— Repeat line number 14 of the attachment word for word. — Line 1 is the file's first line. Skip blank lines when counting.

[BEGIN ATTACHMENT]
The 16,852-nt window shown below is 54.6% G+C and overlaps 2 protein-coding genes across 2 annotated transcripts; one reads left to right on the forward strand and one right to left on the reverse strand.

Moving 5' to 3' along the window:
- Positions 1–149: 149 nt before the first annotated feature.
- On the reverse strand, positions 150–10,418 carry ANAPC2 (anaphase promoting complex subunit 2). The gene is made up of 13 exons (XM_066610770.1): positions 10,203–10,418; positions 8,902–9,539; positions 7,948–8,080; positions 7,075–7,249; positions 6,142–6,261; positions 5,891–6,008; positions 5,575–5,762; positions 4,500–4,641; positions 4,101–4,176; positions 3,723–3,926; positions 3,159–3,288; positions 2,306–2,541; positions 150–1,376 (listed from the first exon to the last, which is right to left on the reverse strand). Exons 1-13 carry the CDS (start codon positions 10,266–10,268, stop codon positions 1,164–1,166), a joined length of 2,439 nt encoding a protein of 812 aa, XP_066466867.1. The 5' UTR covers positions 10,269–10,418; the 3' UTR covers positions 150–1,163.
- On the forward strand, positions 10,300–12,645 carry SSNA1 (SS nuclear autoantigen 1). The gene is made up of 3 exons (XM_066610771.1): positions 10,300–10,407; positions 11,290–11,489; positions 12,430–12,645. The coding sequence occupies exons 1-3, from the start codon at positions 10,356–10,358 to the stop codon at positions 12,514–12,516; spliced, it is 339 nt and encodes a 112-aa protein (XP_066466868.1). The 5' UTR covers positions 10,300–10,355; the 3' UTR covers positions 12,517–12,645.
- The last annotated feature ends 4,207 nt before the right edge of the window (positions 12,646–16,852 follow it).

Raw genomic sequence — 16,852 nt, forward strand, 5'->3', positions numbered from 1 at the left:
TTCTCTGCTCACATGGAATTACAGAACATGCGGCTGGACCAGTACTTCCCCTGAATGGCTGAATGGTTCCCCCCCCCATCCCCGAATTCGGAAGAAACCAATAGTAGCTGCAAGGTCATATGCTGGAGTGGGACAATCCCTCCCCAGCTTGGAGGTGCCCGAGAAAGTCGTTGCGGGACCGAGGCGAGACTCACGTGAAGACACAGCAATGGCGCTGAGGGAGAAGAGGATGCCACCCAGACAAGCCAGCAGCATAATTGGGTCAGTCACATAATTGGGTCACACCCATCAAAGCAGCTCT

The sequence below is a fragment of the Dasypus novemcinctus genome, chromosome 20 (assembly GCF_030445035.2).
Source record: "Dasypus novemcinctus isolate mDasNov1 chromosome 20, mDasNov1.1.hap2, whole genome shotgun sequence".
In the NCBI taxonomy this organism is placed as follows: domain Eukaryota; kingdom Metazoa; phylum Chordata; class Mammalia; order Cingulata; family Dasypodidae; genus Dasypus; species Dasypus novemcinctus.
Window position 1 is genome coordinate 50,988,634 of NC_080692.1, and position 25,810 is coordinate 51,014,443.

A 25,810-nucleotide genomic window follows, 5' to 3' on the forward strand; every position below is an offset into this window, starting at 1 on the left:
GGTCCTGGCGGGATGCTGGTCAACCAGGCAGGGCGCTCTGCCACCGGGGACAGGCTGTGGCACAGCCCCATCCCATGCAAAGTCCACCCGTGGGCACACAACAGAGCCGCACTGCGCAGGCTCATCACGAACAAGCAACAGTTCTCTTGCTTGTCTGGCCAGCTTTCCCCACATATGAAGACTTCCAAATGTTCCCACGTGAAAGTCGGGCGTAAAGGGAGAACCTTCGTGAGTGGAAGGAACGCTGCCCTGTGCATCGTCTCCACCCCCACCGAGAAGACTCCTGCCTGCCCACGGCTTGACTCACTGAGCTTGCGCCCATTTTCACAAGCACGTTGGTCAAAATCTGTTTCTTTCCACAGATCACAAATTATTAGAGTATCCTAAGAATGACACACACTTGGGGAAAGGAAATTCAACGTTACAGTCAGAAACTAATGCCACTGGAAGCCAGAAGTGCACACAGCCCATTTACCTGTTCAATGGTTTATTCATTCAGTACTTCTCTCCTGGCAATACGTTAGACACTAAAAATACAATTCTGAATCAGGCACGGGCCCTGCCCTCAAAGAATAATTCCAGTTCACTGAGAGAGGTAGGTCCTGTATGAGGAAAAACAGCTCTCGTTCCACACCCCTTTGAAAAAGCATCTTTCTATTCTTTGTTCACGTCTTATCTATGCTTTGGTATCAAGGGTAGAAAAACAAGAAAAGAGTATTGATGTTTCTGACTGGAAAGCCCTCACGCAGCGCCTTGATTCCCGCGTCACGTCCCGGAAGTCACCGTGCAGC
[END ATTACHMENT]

GGTCCTGGCGGGATGCTGGTCAACCAGGCAGGGCGCTCTGCCACCGGGGACAGGCTGTGGCACAGCCCCATCCCATGCAAAGTCCACCCGTGGGCACACAACAGAGCCGCACTGCGCAGGCTCATCACGAACAAGCAACAGTTCTCTTGCTTGTCTGGCCAGCTTTCCCCACATATGAAGACTTCCAAATGTTCCCACGTGAAAGTCGGGCGTAAAGGGAGAACCTTCGTGAGTGGAAGGAACGCTGCCCTGTGCATCGTCTCCACCCCCACCGAGAAGACTCCTGCCTGCCCACGGCTTGACTCACTGAGCTTGCGCCCATTTTCACAAGCACGTTGGTCAAAATCTGTTTCTTTCCACAGATCACAAATTATTAGAGTATCCTAAGAATGACACACACTTGGGGAAAGGAAATTCAACGTTACAGTCAGAAACTAATGCCACTGGAAGCCAGAAGTGCACACAGCCCATTTACCTGTTCAATGGTTTATTCATTCAGTACTTCTCTCCTGGCAATACGTTAGACACTAAAAATACAATTCTGAATCAGGCACGGGCCCTGCCCTCAAAGAATAATTCCAGTTCACTGAGAGAGGTAGGTCCTGTATGAGGAAAAACAGCTCTCGTTCCACACCCCTTTGAAAAAGCATCTTTCTATTCTTTGTTCACGTCTTATCTATGCTTTGGTATCAAGGGTAGAAAAACAAGAAAAGAGTATTGATGTTTCTGACTGGAAAGCCCTCACGCAGCGCCTTGATTCCCGCGTCACGTCCCGGAAGTCACCGTGCAGC